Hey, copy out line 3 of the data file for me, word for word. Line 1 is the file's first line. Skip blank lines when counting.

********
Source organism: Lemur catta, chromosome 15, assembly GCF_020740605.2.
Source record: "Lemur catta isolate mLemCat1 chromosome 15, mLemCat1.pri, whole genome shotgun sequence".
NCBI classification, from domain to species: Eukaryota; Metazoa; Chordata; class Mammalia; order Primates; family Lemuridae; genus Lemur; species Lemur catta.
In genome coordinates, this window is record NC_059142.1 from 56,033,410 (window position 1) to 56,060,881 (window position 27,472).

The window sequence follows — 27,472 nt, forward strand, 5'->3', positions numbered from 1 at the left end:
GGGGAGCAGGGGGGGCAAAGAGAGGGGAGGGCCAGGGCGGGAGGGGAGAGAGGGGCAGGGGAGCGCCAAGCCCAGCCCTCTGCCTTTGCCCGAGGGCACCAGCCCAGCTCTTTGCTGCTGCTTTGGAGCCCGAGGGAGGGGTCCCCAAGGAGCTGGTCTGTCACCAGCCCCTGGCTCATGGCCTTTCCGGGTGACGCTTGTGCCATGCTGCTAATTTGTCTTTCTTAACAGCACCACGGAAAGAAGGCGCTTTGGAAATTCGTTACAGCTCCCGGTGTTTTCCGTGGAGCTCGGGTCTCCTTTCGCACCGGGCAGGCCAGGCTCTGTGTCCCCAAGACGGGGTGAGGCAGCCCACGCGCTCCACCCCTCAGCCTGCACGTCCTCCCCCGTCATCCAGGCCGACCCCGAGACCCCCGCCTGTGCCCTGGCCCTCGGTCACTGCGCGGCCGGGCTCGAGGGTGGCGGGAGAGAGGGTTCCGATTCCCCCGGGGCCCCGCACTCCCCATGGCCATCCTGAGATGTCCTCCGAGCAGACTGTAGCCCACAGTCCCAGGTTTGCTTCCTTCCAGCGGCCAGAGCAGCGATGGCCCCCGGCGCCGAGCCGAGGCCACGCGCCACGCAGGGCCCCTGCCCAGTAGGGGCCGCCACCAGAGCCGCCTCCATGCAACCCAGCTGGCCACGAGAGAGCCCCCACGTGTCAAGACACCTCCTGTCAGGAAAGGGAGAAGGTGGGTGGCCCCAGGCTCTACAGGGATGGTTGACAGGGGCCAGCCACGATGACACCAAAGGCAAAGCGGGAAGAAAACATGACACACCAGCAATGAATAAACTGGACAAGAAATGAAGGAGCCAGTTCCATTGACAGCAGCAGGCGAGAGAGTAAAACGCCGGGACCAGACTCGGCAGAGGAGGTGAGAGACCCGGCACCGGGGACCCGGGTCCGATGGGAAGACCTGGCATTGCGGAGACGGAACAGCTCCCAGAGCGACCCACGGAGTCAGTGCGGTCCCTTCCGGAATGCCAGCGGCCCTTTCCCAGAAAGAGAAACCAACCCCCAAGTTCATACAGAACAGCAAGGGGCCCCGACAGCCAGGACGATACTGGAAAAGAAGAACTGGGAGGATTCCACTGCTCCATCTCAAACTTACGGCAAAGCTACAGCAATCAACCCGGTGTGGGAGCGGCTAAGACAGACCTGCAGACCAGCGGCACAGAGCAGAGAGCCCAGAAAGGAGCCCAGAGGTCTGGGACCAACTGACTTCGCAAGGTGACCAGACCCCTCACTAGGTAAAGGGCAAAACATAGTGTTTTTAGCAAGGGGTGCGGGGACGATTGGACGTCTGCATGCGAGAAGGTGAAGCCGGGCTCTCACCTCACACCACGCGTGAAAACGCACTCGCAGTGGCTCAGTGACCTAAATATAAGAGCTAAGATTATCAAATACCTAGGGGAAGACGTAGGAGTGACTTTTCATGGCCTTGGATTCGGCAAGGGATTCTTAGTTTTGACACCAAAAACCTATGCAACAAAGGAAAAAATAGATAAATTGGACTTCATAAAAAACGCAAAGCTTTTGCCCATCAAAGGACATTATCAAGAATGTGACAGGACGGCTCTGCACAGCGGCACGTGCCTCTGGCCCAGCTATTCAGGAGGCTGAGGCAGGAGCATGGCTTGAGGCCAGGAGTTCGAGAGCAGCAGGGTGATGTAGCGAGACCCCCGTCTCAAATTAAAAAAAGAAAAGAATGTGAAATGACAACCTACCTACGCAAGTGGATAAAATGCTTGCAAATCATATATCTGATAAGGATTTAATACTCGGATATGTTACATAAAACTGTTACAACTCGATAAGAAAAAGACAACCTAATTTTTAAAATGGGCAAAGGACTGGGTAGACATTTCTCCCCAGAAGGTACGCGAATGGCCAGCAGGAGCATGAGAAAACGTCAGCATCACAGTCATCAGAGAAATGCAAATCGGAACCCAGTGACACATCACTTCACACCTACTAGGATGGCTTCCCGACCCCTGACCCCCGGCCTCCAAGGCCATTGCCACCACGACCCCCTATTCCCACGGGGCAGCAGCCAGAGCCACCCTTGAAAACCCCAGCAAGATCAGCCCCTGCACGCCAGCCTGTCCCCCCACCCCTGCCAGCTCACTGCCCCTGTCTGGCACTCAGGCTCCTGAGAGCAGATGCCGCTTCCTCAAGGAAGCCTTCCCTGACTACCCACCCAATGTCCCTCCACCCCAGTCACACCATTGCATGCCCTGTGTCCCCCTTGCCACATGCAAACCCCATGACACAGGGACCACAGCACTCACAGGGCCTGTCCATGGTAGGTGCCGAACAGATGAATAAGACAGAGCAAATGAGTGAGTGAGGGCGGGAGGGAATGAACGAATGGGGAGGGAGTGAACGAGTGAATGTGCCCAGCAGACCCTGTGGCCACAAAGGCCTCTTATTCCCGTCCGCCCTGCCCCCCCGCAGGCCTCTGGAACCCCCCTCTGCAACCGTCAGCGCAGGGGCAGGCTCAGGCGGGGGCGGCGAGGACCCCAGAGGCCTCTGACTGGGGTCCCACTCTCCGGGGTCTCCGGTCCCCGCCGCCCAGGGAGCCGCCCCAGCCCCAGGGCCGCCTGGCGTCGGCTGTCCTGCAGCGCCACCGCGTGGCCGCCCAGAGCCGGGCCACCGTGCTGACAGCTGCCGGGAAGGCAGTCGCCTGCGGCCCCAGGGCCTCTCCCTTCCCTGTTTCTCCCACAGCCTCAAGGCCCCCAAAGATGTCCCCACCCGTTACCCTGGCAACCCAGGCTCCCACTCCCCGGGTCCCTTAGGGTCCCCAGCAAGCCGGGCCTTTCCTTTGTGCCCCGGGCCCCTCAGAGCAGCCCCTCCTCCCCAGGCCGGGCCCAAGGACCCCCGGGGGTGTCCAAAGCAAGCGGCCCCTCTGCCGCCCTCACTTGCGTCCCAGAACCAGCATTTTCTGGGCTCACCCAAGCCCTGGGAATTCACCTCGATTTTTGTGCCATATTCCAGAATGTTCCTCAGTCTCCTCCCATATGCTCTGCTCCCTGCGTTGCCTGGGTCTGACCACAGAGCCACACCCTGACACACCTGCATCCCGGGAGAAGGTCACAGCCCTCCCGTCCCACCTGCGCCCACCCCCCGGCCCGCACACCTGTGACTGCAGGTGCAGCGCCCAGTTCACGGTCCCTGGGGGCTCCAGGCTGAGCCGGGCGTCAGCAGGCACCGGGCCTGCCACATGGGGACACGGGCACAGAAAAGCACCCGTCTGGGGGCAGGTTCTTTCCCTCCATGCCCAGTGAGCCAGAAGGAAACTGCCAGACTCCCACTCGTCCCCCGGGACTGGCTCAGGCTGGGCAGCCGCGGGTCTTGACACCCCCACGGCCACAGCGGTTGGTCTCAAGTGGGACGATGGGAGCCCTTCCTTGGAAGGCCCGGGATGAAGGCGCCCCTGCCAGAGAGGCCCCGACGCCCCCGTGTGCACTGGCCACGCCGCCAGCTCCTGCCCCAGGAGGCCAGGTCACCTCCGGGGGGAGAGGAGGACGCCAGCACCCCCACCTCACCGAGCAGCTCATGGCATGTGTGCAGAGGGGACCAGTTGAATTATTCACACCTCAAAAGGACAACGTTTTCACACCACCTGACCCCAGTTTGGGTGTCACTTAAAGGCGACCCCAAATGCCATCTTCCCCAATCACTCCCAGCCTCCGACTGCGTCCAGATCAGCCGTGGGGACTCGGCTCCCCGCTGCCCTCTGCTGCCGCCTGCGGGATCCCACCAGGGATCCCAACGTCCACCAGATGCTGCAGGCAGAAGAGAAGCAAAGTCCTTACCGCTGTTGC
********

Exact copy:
NCBI classification, from domain to species: Eukaryota; Metazoa; Chordata; class Mammalia; order Primates; family Lemuridae; genus Lemur; species Lemur catta.